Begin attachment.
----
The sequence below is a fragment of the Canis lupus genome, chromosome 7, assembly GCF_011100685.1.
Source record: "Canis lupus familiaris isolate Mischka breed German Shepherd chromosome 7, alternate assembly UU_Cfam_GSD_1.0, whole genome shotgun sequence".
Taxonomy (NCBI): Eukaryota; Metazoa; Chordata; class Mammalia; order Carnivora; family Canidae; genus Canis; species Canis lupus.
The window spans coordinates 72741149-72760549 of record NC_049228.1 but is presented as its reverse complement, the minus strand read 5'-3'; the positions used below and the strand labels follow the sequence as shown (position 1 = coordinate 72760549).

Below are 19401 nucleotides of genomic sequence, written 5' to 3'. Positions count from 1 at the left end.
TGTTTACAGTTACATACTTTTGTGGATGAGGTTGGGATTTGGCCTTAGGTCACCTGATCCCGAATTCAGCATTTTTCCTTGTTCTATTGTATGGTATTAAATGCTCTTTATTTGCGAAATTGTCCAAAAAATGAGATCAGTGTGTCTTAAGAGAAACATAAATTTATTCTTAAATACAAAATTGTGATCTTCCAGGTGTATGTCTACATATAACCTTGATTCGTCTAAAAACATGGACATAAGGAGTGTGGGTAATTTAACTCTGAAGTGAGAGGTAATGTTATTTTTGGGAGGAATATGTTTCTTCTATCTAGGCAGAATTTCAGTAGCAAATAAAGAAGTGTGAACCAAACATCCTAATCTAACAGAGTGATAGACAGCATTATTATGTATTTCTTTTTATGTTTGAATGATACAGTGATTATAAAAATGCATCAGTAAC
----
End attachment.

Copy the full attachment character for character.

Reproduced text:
The sequence below is a fragment of the Canis lupus genome, chromosome 7, assembly GCF_011100685.1.
Source record: "Canis lupus familiaris isolate Mischka breed German Shepherd chromosome 7, alternate assembly UU_Cfam_GSD_1.0, whole genome shotgun sequence".
Taxonomy (NCBI): Eukaryota; Metazoa; Chordata; class Mammalia; order Carnivora; family Canidae; genus Canis; species Canis lupus.
The window spans coordinates 72741149-72760549 of record NC_049228.1 but is presented as its reverse complement, the minus strand read 5'-3'; the positions used below and the strand labels follow the sequence as shown (position 1 = coordinate 72760549).

Below are 19401 nucleotides of genomic sequence, written 5' to 3'. Positions count from 1 at the left end.
TGTTTACAGTTACATACTTTTGTGGATGAGGTTGGGATTTGGCCTTAGGTCACCTGATCCCGAATTCAGCATTTTTCCTTGTTCTATTGTATGGTATTAAATGCTCTTTATTTGCGAAATTGTCCAAAAAATGAGATCAGTGTGTCTTAAGAGAAACATAAATTTATTCTTAAATACAAAATTGTGATCTTCCAGGTGTATGTCTACATATAACCTTGATTCGTCTAAAAACATGGACATAAGGAGTGTGGGTAATTTAACTCTGAAGTGAGAGGTAATGTTATTTTTGGGAGGAATATGTTTCTTCTATCTAGGCAGAATTTCAGTAGCAAATAAAGAAGTGTGAACCAAACATCCTAATCTAACAGAGTGATAGACAGCATTATTATGTATTTCTTTTTATGTTTGAATGATACAGTGATTATAAAAATGCATCAGTAAC